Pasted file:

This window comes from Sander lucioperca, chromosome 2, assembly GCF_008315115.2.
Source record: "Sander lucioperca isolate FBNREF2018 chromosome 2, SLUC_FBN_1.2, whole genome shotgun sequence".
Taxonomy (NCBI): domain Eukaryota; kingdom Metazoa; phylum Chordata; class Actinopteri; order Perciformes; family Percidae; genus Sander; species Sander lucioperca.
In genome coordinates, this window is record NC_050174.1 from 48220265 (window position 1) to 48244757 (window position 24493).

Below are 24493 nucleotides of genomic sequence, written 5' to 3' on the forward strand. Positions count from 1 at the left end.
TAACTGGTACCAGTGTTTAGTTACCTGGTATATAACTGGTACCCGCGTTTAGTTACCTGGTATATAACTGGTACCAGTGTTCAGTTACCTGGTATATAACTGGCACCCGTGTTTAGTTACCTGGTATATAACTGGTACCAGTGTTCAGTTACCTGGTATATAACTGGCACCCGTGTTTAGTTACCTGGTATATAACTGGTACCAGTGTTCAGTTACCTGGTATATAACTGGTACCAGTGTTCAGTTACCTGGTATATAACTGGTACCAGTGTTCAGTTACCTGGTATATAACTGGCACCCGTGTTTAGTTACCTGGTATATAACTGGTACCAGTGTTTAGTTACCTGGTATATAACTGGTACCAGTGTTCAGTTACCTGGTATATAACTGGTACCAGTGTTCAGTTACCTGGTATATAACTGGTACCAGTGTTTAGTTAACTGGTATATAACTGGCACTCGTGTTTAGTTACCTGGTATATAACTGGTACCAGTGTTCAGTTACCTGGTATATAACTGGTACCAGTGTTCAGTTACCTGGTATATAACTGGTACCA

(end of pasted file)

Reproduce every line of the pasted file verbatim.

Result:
This window comes from Sander lucioperca, chromosome 2, assembly GCF_008315115.2.
Source record: "Sander lucioperca isolate FBNREF2018 chromosome 2, SLUC_FBN_1.2, whole genome shotgun sequence".
Taxonomy (NCBI): domain Eukaryota; kingdom Metazoa; phylum Chordata; class Actinopteri; order Perciformes; family Percidae; genus Sander; species Sander lucioperca.
In genome coordinates, this window is record NC_050174.1 from 48220265 (window position 1) to 48244757 (window position 24493).

Below are 24493 nucleotides of genomic sequence, written 5' to 3' on the forward strand. Positions count from 1 at the left end.
TAACTGGTACCAGTGTTTAGTTACCTGGTATATAACTGGTACCCGCGTTTAGTTACCTGGTATATAACTGGTACCAGTGTTCAGTTACCTGGTATATAACTGGCACCCGTGTTTAGTTACCTGGTATATAACTGGTACCAGTGTTCAGTTACCTGGTATATAACTGGCACCCGTGTTTAGTTACCTGGTATATAACTGGTACCAGTGTTCAGTTACCTGGTATATAACTGGTACCAGTGTTCAGTTACCTGGTATATAACTGGTACCAGTGTTCAGTTACCTGGTATATAACTGGCACCCGTGTTTAGTTACCTGGTATATAACTGGTACCAGTGTTTAGTTACCTGGTATATAACTGGTACCAGTGTTCAGTTACCTGGTATATAACTGGTACCAGTGTTCAGTTACCTGGTATATAACTGGTACCAGTGTTTAGTTAACTGGTATATAACTGGCACTCGTGTTTAGTTACCTGGTATATAACTGGTACCAGTGTTCAGTTACCTGGTATATAACTGGTACCAGTGTTCAGTTACCTGGTATATAACTGGTACCA